Japanese Films at the Glasgow Film Festival 2015

The Glasgow Film Festival kicks off tonight and it has a selection of excellent films that any fan of cinema will love. Here’s the line-up. This is a bit of a rush post. I decided to cover this at the very last minute because I took a gander at the films and I think that there are enough quality titles to make this film festival stand out. I’m excited to see Fires on the Plain because if this is in the UK it means that it may make its way down to London. Also of note are Pale Moon and Uzumasa Limelight both of which have had excellent reviews including ones by a fellow J-film blogger who has great taste (Uzumasa Review) (Pale Moon Review)! Glasgow usually has good films (it’s how I saw Rentaneko and Museum Hours) so I’ll cover it every year from now on…

Here’s the line-up of films programmed this year:

Thursday, February 19th

Pale Moon (紙の月)   

Paper Moon Film Poster
Paper Moon Film Poster

Director: Daihachi Yoshida, Writer: Hayafune Utaeko (Screenplay), Mitsuyo Kakuta (Original Novel), Starring: Rie Miyazawa, Sosuke Ikematsu, Yuko Oshima, Seiichi Tanabe, Yoshimasa Kindo, Satomi Kobayashi, Renji Ishibashi,

Running Time: 126 mins.

This is film is based on a novel by Mitsuyo Kakuta which has been adapted into a dorama with the same cast. I am interested in the film mostly because of the rather lurid plot and the fact that the film won the audience award at the recent Tokyo International Film Festival. It stars Rie Miyazawa and I sung her praises for her performance in The Twilight Samurai and I want to see more of her acting performances and this one looks to be strong especially since it’s in a story about a character coming apart at the seams after committing a serious crime due to her boredom and lust…

Rika Umezawa (Miyazawa) lives a dull life. Despite being a highly rated employee with her clients at a bank, a seemingly loveless marriage with her husband leaves her feeling a profound sense of emptiness and this leads her to embark on an affair with a young man named Kota (Ikematsu), a university student. Spending money on him is a costly endeavour what with hotel suites and fancy restaurants and so she begins to embezzle money from her clients and neglect her husband as she becomes addicted to her illicit affair…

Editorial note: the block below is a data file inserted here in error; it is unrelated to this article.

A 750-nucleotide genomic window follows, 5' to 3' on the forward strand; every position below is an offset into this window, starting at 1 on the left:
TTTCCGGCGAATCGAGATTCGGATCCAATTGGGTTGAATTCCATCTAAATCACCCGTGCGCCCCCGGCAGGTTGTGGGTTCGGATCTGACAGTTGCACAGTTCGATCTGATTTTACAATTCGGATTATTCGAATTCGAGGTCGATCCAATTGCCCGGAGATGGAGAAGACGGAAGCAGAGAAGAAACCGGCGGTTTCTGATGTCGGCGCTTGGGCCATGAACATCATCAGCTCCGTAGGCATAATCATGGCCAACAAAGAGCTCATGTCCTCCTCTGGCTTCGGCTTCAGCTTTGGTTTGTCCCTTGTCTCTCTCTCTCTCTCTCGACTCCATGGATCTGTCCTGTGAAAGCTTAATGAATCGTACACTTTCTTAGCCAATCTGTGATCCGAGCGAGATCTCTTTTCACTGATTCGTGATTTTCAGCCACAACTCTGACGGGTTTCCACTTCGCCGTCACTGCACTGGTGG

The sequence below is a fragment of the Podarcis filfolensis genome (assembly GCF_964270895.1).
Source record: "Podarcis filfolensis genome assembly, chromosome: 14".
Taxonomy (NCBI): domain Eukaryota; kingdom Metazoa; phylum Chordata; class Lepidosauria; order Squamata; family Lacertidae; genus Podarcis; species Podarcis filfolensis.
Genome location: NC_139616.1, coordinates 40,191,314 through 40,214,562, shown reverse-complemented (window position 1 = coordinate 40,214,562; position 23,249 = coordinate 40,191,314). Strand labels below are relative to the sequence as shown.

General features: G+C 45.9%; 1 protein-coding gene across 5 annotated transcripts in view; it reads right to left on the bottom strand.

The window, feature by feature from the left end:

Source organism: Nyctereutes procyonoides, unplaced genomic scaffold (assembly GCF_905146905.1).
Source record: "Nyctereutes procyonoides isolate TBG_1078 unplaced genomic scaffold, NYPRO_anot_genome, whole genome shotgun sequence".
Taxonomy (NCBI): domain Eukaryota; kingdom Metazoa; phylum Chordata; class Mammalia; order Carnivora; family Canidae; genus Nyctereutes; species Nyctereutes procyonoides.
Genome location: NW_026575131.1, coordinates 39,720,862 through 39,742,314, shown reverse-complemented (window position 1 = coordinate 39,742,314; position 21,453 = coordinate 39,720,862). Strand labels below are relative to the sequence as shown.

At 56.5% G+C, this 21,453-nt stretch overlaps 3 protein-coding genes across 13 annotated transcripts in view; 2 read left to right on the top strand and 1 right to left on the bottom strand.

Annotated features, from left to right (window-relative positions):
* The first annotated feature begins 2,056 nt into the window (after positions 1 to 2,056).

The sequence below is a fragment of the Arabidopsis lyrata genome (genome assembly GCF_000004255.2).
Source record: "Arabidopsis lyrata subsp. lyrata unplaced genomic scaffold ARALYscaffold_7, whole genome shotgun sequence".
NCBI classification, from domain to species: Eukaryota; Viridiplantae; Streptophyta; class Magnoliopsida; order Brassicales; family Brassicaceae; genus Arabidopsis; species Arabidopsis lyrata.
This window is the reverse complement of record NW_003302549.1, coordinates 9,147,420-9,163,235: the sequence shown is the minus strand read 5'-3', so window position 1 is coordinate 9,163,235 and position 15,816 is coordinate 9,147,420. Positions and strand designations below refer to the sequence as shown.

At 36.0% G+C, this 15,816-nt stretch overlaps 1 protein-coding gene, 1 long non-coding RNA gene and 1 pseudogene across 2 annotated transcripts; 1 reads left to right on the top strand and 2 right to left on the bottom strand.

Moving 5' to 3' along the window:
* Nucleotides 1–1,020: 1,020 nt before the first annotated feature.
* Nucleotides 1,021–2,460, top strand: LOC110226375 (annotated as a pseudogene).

Friday 20th – Saturday 21st

Uzumasa Limelight    (太秦ライムライト)   

Uzumasa Limelight Film Poster
Uzumasa Limelight Film Poster

Director: Ken Ochiai, Writer: Hiroyuki Ono (Screenplay), Starring: Seizo Fukumoto, Chihiro Yamamoto, Hiroki Matsukata, Masashi Goda, Hirotaro Honda, Hisako Manda.

Running Time: 104 mins.

 A moving, nostalgic portrait of the men behind the golden age of chanbara (sword-fighting dramas and films), Uzumasa Limelight goes behind the scenes of the distinctive film genre for which Japan is famous. A professional extra named Kamiyama (real-life kirare-yaku Seizo Fukumoto) has devoted 50 years of his life as a kirare-yaku in sword-fighting movies produced at Kyoto’s Uzumasa Studios. A master of the art, he lives to die–or more exactly “to be cut”–and show a beautiful, spectacular death on screen. Now an elderly man, Kamiyama lives very modestly but has earned immense respect from his peers, some of them movie stars. When the studio where he works decides to discontinue its chanbara productions, Kamiyama finds himself at a loss. Hope arrives in the form of a young girl named Satsuki, who soon becomes Kamiyama’s disciple. Will the art of dying by the sword live on?


Saturday 21st – Sunday 22nd 

The Light Shines Only There (そこのみにて光輝く)   

The Light Shines Only There Film Poster
The Light Shines Only There Film Poster

Director: Mipo O, Writer: Ryo Takada (Screenplay), Yasushi Sato (Original Novel), Starring: Gou Ayano, Chizuru Ikewaki, Masaki Suda, Kazuya Takahashi, Shohei Hinom Hiroko Isayama

Running Time: 120 mins.

I saw this one at the Raindance Film Festival and I found it an intensely moving drama about emotionally damage people and also very beautiful. I’m tempted to see this one again because I was so impressed – I just need to finish the review. It is based on a novel published in 1989 by an author who lived a tragic life and was updated for the screen by the director Mipo O (most famous in the UK for Quirky Guys and Gals) and the writer Ryo Takada (one of the writers on the tough drama The Ravine of Goodbye). It stars Gou Ayano (Rurouni KenshinThe Story of Yonosuke) and Chizuru Ikewaki (Shokuzai). It’s a film full of despair but ends on a little bit of hope. This is Japan’s entry for the next Academy Awards.

Tatsuo Sato (Ayano) quits his job and does little with his days until he meets Takuji Oshiro (Suda), a rough around the edges kid recently released from jail, at a pachinko parlour and strikes up a friendship. Takuji invites Tatsuo back to his home where he lives with is sick father, mother and older sister Chinatsu (Ikewaki). Tatsuo becomes attracted to Chinatsu, who shines even in their difficult situation.